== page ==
Investors in real estate generally do so for financial gain. The upside to investing in real estate is that investors get a return on their investment and receive cash distributions but are also able to defer income tax. The significant depreciation that the property provides offsets the rental income and often times generates losses. These losses that are passed through to investors are not usually deductible in the year incurred (unless the taxpayer is a real estate professional) because taxpayers that invest in real estate are generally considered passive investors. Passive investors are only able to offset passive losses against income from passive activities. In the case where a taxpayer may invest in multiple real estate transactions they may incur a net loss on one investment and a net gain on another. This passive income and loss would offset one another. Otherwise, passive losses are carried forward until they can be offset by passive income or until the property is disposed. In the case of disposal, any prior disallowed losses would be released and offset ordinary income. If the property is held for longer than a year the gain is taxed at the capital gains rate of 20% and any depreciation recaptured would be taxed at a rate of 25%. Both rates still favorable to the maximum ordinary rate of 39.6%. In addition, pass through income from real estate investments are generally subject to the net investment income tax of 3.8%.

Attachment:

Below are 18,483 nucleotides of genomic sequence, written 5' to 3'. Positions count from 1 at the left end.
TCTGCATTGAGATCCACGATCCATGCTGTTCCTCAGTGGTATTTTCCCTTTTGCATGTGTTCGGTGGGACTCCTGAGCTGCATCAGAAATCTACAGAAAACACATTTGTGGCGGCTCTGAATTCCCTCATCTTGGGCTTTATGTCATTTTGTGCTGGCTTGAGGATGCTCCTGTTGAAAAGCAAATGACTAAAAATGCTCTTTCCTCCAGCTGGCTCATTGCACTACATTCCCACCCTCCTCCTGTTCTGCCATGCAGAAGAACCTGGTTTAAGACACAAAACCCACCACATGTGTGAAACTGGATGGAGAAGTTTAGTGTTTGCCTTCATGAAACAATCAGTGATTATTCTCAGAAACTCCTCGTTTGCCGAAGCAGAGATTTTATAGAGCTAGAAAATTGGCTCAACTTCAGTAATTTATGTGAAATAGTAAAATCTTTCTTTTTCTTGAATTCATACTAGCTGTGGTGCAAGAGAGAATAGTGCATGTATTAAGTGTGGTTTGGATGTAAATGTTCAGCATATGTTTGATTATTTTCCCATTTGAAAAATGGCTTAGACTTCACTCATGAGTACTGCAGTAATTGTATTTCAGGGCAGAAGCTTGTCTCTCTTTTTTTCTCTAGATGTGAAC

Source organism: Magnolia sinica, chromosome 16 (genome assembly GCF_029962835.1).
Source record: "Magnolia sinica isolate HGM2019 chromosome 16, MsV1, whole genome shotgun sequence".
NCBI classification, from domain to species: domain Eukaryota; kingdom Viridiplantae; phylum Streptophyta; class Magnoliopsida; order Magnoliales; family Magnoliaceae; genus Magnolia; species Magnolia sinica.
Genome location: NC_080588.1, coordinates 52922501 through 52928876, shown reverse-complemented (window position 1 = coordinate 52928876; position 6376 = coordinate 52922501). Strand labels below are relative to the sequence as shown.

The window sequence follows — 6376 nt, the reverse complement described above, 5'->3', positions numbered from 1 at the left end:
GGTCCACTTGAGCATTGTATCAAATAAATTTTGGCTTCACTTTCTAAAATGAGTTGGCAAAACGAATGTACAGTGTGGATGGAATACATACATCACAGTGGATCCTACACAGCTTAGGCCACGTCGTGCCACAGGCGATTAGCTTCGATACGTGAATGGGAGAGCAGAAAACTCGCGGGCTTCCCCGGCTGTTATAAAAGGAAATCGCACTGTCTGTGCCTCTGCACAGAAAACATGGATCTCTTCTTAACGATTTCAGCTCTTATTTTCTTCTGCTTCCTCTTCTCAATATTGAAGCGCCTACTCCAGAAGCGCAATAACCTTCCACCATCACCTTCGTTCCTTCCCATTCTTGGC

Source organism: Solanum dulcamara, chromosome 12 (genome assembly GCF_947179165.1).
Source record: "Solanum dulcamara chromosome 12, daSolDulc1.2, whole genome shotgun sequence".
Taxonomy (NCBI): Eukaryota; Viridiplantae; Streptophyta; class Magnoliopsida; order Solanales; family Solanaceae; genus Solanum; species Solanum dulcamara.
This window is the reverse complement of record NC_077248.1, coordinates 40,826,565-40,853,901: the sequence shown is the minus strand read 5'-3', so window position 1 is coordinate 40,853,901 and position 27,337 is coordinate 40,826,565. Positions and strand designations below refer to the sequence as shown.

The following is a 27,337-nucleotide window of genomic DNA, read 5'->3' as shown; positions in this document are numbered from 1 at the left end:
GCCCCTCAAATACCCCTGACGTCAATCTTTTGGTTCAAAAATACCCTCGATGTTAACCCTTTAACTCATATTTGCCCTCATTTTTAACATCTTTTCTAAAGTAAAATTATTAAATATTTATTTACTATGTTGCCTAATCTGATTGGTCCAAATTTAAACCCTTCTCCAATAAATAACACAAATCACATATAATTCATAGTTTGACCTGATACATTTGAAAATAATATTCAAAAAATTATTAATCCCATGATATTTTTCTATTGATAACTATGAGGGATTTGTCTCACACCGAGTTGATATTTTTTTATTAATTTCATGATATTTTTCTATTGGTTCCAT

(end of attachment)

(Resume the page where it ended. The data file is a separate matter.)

Dealers in real estate have different tax implications than investors and do not benefit from the characteristics discussed above. When you are a dealer in real estate you are considered to be active and materially participating in the trade or business. The real estate is not depreciable and so the significant offset to the income is lost. A dealer in real estate treats the property as inventory. The sale is considered to be done in the ordinary course of business. As such, any gain or loss incurred is taxed in the current year at ordinary rates. Losses that are incurred as a dealer are deductible in that year and are able to offset other income. Unlike investors in real estate, the dealer’s income is not subject to the net investment income tax of 3.8%.
Factors to consider when determining whether property is held for investment or for sale in a trade or business include:
- The nature of the acquisition of the property
- The frequency and continuity of sales over an extended period
- The nature and the extent of the taxpayer’s business
- The activity of the seller about the property
- The extent and substantiality of the transactions
For more information about these factors and how investing or dealing in real estate impacts your tax position contact a member of our Real Estate team.